Announcing H.264 Support in Foxglove
High-resolution image sensors are becoming more accessible and common in robotics systems. These sensors bring new perception capabilities and challenges. Larger images require more memory, compute, and GPU to process; they also take up more space and I/O bandwidth. Image data is often critical for debugging, so robotics teams historically have had to accept these storage impacts.
Foxglove’s new H.264 support helps robotics teams benefit from advances in higher-resolution sensors while reducing storage impact. Record H.264-encoded video streams in MCAP or bag files, and visualize them with overlaid annotations and 3D markers alongside your other log data.
Getting started with H.264 data
The typical H.264 video pipeline consists of an input source that produces full raw image frames. These frames are then fed into an encoder (hardware or software), which outputs one or more NAL units.
These NAL units must be written to your log in a format that Foxglove will understand. For this, we’ve created the
foxglove.CompressedVideo message schema – set the
format field to “h264”, and the
data field to contain the NAL units in Annex B format.
CompressedVideo messages have been recorded to an MCAP file, drag and drop the file into Foxglove, add an Image panel to your layout, and open the panel settings to select your video topic (e.g.
Depending on where you are in playback, you may need to play a few frames to get a keyframe:
CompressedVideo messages are viewable in the Image and 3D panels, so you can leverage these panels’ existing features – like the ability to overlay 2D annotations, render projected 3D scene entities, or even right-click the image to download the full frame.
Experiment with ROS image transport
For ROS 2, there is a community-contributed open source image transport package that uses
ffmpeg to encode H.264 video.
To experiment with video in your existing image pipeline, you can adapt this package to publish
Tips for recording H.264 video for Foxglove
H.264 video encoders offer an enormous amount of configuration options to tune their output. Experiment with various bitrate, keyframe, and profile settings to achieve a balance between quality and storage space that is appropriate for your application.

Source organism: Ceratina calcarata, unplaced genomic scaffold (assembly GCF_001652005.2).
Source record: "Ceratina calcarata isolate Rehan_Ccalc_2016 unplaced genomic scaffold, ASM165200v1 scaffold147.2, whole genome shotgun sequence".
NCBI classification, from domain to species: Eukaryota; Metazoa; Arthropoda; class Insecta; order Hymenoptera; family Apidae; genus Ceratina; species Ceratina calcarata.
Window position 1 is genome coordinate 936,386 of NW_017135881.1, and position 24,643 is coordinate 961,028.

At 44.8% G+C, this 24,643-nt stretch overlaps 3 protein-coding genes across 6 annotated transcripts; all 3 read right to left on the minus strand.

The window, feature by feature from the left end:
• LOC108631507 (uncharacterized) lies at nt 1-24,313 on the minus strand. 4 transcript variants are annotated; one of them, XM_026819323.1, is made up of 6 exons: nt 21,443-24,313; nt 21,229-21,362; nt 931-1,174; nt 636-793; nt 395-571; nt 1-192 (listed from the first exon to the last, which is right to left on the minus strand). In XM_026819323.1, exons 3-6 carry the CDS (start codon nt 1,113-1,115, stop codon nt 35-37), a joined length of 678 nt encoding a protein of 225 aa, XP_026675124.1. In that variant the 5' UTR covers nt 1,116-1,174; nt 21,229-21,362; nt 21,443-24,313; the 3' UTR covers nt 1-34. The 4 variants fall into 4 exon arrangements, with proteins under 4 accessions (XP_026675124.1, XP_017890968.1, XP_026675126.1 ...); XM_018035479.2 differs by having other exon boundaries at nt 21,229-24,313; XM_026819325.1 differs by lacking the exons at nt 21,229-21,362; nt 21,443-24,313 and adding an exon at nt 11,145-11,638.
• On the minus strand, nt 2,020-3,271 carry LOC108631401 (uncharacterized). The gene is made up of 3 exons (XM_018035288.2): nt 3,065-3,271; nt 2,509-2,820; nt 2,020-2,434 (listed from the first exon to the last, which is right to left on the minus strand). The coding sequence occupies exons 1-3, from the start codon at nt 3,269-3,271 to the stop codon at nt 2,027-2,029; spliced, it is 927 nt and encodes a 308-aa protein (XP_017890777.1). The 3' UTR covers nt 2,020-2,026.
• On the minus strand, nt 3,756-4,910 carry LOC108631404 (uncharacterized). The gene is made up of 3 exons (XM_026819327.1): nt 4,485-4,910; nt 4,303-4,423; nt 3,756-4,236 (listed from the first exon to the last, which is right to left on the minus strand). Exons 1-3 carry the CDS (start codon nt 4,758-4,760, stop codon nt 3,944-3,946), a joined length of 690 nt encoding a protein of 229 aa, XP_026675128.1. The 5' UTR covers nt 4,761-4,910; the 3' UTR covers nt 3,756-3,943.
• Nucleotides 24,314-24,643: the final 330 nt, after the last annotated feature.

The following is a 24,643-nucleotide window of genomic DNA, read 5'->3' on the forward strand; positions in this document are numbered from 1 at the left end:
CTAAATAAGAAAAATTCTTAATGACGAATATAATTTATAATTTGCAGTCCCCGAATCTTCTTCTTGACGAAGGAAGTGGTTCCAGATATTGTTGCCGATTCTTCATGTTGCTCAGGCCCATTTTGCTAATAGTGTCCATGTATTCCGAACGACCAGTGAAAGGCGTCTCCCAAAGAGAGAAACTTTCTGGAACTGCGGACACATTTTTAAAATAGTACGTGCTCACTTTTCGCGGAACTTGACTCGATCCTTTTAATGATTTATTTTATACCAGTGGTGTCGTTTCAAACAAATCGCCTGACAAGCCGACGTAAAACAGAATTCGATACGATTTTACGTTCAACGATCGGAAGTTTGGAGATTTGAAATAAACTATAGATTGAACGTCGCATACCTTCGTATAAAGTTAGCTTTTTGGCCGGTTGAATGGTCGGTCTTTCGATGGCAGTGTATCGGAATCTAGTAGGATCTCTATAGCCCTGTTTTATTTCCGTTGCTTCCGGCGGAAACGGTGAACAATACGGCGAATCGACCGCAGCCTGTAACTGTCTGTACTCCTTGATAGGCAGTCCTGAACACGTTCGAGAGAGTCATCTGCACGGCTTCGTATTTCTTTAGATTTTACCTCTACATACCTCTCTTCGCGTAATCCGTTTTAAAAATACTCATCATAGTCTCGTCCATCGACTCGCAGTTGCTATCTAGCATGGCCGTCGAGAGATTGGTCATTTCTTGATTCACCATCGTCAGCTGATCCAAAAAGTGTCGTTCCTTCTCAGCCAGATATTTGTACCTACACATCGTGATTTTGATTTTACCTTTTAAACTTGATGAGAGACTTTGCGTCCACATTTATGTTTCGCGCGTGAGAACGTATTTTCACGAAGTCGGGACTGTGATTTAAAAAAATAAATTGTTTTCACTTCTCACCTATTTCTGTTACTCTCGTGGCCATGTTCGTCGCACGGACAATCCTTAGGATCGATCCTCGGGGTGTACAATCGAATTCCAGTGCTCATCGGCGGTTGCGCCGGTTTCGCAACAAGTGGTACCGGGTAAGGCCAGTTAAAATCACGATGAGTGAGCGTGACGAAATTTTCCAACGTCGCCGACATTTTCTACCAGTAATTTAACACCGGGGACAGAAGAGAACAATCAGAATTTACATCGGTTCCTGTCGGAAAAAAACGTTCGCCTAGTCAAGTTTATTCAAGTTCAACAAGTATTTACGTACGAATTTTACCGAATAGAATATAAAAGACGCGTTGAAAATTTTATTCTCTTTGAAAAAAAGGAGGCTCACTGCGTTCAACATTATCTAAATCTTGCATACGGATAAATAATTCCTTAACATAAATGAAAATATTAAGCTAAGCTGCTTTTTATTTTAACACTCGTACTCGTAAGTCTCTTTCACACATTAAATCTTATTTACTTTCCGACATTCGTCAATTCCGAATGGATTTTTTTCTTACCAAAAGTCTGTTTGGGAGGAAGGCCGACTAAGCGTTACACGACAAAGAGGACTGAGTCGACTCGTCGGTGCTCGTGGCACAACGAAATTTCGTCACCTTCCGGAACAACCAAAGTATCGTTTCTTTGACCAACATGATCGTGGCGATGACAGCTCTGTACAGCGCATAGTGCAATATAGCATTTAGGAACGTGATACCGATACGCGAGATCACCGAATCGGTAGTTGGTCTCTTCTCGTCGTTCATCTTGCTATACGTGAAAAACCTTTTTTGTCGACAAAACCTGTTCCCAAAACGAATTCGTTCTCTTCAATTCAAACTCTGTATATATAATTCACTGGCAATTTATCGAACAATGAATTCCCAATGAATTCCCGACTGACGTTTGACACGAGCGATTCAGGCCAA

Here are some tips for getting a good experience with Foxglove:
- Use Annex B NAL units! AVCC is not supported. Most software and hardware encoders can be configured to output Annex B – for some, it is the default.
- Most encoders have an API that takes a full frame as input and outputs one or more NAL units. For every full frame input API call you make, create a
CompressedVideooutput message containing all the output NAL units. This captures every input frame into a
CompressedVideomessage with the appropriate NAL units, so that feeding it back through a decoder will recreate the input frame.
- Be mindful of how often you produce keyframes (full image frames). While keyframes do use image compression techniques (similar to a JPEG or PNG), they take up more space than delta frames. On the other hand, delta frames have to be applied in order (starting from the most recent keyframe) to produce a full frame. If you have a keyframe every second, you’ll only ever have to look back 1 second at most to apply the relevant delta frames. If you have keyframes every 5 seconds, you’ll have to look back further to recreate full frames, but the overall video stream will take up less storage space.
- Avoid B frames – they will add latency when decoding in Foxglove. If supported by your encoder, use the "BASELINE" h264 profile. Otherwise, go into your encoder settings to disable frame reordering and/or B frames.
We’re excited to continue extending Foxglove’s video support – let us know if you have questions and feedback.
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